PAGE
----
The O-course section was a dark zone where all teams were stopped until 5AM Sunday morning. While here, they had the option of completing up to four O-courses of varying difficulty. The way it worked is that you picked one of the four courses and returned to the TA after completing each one and before heading out on the next one. Once your team decided it was finished, you were off the race clock until the dark zone was lifted.
I’m not sure what time we arrived, but it was after dark and we knew we were in for a long night if we wanted to collect all four available points. After sucking down about 3 hamburgers, we headed off on our first O-course.
Clearing the first course was pretty easy, but then we couldn’t find the Transition Area again. I can’t explain how frustrating it is to be able to locate a 12in x 12in orange and white flag out in the middle of a forest and then not be able to locate a clearing with two U-Haul trucks, 100+ bicycles, and racers milling about. We stumbled around for a little while, ending up in the regular campers section of the park before finally finding the Transition Area again.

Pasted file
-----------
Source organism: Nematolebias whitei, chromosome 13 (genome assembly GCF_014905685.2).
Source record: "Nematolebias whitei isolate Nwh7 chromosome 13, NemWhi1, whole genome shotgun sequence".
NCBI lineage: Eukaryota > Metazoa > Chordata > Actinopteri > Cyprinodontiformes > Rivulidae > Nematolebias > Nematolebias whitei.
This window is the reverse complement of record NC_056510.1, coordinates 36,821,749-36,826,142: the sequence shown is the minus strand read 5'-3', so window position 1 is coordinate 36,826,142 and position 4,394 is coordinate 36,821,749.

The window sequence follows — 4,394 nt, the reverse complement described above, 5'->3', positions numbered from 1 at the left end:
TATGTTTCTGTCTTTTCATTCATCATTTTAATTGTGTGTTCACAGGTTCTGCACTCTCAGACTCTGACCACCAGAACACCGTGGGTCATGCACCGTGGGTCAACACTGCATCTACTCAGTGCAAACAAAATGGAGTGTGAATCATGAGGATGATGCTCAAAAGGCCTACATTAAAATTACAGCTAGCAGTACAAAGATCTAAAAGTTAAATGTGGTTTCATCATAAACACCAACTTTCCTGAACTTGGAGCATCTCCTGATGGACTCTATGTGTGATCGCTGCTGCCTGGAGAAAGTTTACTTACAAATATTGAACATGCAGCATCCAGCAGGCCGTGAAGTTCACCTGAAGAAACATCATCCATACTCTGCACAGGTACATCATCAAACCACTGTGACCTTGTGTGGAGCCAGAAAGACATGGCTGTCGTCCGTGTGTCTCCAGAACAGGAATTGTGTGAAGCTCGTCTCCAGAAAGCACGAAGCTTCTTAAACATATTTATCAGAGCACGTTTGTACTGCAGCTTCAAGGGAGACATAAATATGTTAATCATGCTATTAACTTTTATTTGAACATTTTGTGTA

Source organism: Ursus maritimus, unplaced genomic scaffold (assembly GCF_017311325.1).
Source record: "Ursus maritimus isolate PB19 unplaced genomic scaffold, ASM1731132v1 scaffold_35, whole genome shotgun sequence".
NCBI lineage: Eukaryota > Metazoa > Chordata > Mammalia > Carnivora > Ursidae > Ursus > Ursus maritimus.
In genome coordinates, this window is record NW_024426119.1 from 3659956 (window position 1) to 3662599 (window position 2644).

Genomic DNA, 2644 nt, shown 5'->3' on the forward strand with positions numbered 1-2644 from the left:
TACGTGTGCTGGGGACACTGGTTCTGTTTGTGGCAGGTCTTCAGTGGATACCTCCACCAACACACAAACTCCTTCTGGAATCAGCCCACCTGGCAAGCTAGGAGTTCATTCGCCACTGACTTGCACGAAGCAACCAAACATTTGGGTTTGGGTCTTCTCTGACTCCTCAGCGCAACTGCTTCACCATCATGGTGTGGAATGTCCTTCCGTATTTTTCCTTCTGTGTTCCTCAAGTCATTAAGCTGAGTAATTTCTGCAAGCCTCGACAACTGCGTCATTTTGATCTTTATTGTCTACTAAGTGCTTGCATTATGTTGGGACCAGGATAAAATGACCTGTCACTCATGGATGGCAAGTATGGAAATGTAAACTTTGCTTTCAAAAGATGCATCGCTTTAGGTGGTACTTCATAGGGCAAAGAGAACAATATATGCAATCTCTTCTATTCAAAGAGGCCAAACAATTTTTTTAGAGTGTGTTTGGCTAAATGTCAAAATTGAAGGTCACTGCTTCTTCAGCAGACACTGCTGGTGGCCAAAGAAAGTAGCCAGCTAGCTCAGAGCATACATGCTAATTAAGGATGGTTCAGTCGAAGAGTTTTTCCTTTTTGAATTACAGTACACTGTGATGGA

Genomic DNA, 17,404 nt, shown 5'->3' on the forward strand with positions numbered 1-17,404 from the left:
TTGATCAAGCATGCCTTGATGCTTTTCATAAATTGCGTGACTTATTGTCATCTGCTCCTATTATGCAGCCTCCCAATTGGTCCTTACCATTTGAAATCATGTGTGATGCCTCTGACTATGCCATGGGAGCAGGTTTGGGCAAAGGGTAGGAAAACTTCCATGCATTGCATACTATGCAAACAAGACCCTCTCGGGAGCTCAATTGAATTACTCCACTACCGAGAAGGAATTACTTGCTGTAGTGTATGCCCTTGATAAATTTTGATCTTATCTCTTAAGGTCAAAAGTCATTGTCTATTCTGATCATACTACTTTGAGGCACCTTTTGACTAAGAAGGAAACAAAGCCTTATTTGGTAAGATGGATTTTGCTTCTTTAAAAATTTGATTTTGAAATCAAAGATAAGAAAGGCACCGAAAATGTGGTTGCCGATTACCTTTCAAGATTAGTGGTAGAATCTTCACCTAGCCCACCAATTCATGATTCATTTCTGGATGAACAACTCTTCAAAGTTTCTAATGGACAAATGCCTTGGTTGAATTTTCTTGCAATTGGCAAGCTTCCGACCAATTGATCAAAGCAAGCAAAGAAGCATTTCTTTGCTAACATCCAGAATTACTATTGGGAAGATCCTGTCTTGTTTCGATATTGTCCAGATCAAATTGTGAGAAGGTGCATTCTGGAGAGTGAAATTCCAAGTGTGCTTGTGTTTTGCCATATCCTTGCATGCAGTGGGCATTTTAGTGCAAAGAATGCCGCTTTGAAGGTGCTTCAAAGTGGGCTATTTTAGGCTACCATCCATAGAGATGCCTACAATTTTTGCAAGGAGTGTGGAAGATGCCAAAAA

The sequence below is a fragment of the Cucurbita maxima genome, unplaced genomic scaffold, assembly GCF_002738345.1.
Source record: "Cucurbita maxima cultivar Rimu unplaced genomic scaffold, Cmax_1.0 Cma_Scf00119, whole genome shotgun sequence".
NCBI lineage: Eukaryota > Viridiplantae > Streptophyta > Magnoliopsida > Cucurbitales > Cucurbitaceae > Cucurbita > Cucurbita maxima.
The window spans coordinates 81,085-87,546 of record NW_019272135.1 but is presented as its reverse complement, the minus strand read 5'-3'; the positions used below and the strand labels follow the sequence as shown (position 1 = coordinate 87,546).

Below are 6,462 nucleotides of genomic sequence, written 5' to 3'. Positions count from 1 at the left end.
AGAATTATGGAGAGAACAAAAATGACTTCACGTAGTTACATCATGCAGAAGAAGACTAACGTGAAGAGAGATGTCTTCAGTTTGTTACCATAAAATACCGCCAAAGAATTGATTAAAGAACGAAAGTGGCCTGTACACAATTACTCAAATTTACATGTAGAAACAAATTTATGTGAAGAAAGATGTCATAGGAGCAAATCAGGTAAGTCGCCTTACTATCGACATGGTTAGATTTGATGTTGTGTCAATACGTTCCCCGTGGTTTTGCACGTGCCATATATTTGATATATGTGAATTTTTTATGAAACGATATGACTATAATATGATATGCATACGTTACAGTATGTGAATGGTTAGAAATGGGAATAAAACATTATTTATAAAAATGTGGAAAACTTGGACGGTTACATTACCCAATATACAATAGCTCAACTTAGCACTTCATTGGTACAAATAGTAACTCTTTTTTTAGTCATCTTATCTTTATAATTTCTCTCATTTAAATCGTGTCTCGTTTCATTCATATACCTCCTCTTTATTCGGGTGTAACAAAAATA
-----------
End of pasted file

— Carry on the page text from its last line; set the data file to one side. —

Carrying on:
Due to Todd’s bloodhound-like ability to sniff out controls, we didn’t have much trouble finding any of the CPs except for CP2 on map 4 (shown below) if anyone is following along on the maps.
When we bushwhacked straight from CP1 to CP2, we thought we were looking for a CP on a hill, but we should have been looking for a CP in a sink. They’re kinda like opposites, ya know. So, we scoured the hill to the south of CP2 for about 45 minutes until we decided to reorient ourselves by going to the trail junction north of us and pace counting to the correct “hill”. When our pace counting put us smack dab in the middle of the sink, I realized my map reading error. Once in the correct location, we found the CP easily. Oh, the fun we had!
By now, we were sleepwalking zombies. It was probably close to 2AM and we hadn’t slept more than an hour in the last 65 hours. Once again I was brain dead and handed the maps over to Todd, who finished up the O-Course and led us to the Transition Area. Along the way we entered this massive sink that was also a prescribed burn. We came across a downed pine tree smoldering with glowing red embers inside of it. At the bottom of the sink was a huge tree with a CP hanging from it. I really wish we would have taken a picture of the area as it was surreal. But, the only thing on our mind was finishing this section and grabbing an hour of sleep before the dark zone lifted.
Section 14: Bike (28 miles) West Coast
We got back to the Transition Area at 3AM, just enough time to sleep for an hour before waking at 4AM in preparation for the 5AM race restart. Dragging yourself out of a warm sleeping bag after 1 hour of sleep, when it’s 45 degrees outside…AWESOME!